DF Walter Drop and Whale Tail Bracelet

DF Walter design for Whale Tail Bracelet

DF Walter's bracelet with curved bands

David Walter Jewelry Moves Uptown

David Walter Goldsmith & Platinumsmith is delighted to announce the opening of a brand new gallery and studio in the historic Brooks House, 124 Main Street. Original exposed brick, refurbished hand-carved display cases, and signature blue-gray gallery walls all serve as a crisp backdrop for the jewels, which are produced by hand in the adjacent studio.

Blue ring with arched bands by David Walter

The move coincides with the company's 30th anniversary. Launched in 1985, the DF Walter studio employed half a dozen jewelers on New York's 47th Street and produced pieces for luxury retailers Tiffany, Schlumberger, Buccellati, and Fred Leighton, as well as for many private designers.

While primarily producing one-of-a-kind bespoke jewels, some of David's commissions involve the refashioning of a piece of inherited family jewelry to suit its new owner. In either case, it's a collaborative effort between the client and the designer. "I think a jewelry piece should be comfortable to wear. It should move with the wearer, compliment the wearer, and be supremely respectful of the materials from which it is made. Many styles and genres exist, but the underlying feature of a successful jewel is that, when worn, it is transformed by the wearer, and in turn, the wearer is transformed by it."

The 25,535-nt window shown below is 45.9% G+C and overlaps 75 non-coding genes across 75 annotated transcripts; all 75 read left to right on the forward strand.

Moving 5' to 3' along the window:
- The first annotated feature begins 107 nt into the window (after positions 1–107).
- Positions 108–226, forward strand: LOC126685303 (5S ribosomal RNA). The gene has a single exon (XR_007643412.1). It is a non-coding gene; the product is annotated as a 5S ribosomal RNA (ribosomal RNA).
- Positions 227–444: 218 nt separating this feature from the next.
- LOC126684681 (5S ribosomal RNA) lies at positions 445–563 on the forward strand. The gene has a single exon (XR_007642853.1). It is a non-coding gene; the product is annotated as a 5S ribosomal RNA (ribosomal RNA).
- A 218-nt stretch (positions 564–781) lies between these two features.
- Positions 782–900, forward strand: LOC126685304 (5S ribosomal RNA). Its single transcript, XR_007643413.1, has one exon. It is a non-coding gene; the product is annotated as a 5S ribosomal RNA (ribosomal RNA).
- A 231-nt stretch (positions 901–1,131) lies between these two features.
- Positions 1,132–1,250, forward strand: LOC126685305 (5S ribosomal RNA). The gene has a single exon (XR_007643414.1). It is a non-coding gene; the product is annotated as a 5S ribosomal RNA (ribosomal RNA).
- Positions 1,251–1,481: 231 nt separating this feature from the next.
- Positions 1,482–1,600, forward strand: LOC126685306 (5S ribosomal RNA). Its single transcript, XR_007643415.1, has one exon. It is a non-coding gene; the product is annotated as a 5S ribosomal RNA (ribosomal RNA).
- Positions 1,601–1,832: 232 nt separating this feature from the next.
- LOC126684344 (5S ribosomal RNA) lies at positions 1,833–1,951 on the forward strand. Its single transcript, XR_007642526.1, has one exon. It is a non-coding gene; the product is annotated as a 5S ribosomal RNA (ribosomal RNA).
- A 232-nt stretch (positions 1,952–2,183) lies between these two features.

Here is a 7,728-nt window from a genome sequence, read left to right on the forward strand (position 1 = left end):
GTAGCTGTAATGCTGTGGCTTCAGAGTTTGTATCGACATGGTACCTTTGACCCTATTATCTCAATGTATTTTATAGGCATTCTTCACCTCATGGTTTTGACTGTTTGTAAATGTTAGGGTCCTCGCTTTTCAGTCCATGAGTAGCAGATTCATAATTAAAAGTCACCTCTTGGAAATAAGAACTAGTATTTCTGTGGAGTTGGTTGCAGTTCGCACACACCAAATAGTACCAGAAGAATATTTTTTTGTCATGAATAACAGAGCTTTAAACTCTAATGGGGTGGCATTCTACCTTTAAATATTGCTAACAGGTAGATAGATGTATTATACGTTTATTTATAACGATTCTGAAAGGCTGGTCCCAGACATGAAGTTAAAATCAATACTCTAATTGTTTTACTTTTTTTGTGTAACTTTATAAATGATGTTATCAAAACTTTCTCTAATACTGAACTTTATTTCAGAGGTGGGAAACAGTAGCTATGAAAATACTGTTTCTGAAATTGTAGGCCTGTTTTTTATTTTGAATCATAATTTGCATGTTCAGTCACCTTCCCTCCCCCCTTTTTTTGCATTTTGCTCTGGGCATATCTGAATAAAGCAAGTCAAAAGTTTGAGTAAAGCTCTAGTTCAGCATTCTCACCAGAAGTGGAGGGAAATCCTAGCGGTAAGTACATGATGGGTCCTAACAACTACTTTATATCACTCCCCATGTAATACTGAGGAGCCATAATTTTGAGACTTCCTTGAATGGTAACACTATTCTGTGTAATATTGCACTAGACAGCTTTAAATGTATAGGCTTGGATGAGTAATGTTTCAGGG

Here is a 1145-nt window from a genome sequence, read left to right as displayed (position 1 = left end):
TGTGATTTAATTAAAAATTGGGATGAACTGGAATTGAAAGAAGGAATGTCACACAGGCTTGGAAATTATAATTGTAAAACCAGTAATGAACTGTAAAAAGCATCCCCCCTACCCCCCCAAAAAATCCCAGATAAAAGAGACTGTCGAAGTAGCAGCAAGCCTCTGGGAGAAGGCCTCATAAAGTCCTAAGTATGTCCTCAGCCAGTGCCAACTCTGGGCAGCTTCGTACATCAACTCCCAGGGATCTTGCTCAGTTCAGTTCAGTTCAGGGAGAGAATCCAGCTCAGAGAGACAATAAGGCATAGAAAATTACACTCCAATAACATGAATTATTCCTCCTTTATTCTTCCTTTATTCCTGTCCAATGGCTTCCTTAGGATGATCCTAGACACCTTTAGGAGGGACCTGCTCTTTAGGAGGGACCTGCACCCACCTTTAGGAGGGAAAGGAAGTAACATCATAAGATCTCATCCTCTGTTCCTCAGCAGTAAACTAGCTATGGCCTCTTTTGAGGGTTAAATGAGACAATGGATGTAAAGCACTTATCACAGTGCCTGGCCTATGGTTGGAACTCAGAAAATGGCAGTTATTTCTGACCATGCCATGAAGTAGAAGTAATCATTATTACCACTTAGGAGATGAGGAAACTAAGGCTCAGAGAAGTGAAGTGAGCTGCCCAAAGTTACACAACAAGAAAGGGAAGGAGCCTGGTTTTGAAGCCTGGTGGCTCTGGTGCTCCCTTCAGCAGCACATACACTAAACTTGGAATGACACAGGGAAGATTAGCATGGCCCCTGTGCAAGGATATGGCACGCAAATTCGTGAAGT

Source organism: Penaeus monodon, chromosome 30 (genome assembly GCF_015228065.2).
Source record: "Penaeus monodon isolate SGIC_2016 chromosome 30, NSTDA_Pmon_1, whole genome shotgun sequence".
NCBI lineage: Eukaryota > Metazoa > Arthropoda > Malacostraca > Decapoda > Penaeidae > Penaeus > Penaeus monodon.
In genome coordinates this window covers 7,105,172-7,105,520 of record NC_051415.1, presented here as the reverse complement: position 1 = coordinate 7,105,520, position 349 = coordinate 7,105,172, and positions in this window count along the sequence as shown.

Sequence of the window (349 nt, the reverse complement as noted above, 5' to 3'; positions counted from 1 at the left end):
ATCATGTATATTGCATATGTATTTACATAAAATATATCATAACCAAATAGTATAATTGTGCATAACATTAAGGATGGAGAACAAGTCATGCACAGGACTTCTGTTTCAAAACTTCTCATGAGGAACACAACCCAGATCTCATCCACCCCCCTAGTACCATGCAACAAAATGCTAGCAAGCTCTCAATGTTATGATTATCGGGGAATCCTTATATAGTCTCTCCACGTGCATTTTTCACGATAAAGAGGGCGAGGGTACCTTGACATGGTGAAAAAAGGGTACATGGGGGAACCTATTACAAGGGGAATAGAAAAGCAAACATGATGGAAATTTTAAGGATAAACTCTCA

David's approach to designing each custom "jewel" is highly principled: "Jewelry has existed since the dawn of time and has found a significant place in the histories and cultures of our world. For me, the emotional and aesthetic impact of jewelry still reaches back to the dawn of Homo sapiens, to the adornment of the body, the refinement of metallurgy, the use of rare materials, and always to the highest level of design and craft. Working with respect and understanding of the natural materials of our world, I strive to make objects of beauty that allow clients to express their love and regard for another, to celebrate an important event, or to grace themselves."

The jeweler's art, as David explained it, is "to bring the designed piece to life with the metals and gemstones at hand; to impart on it grace, balance, and beauty. By coupling these sensibilities with the taste, desire, and life style of the client, I am able to create a jewel that reflects the aspirations of the individual, and one that will be enjoyed for generations."

Copyright 2015, Gallery Walk, Brattleboro, Vermont

Return to Gallery Walk Archives for articles in past issues

Go to Gallery Walk home page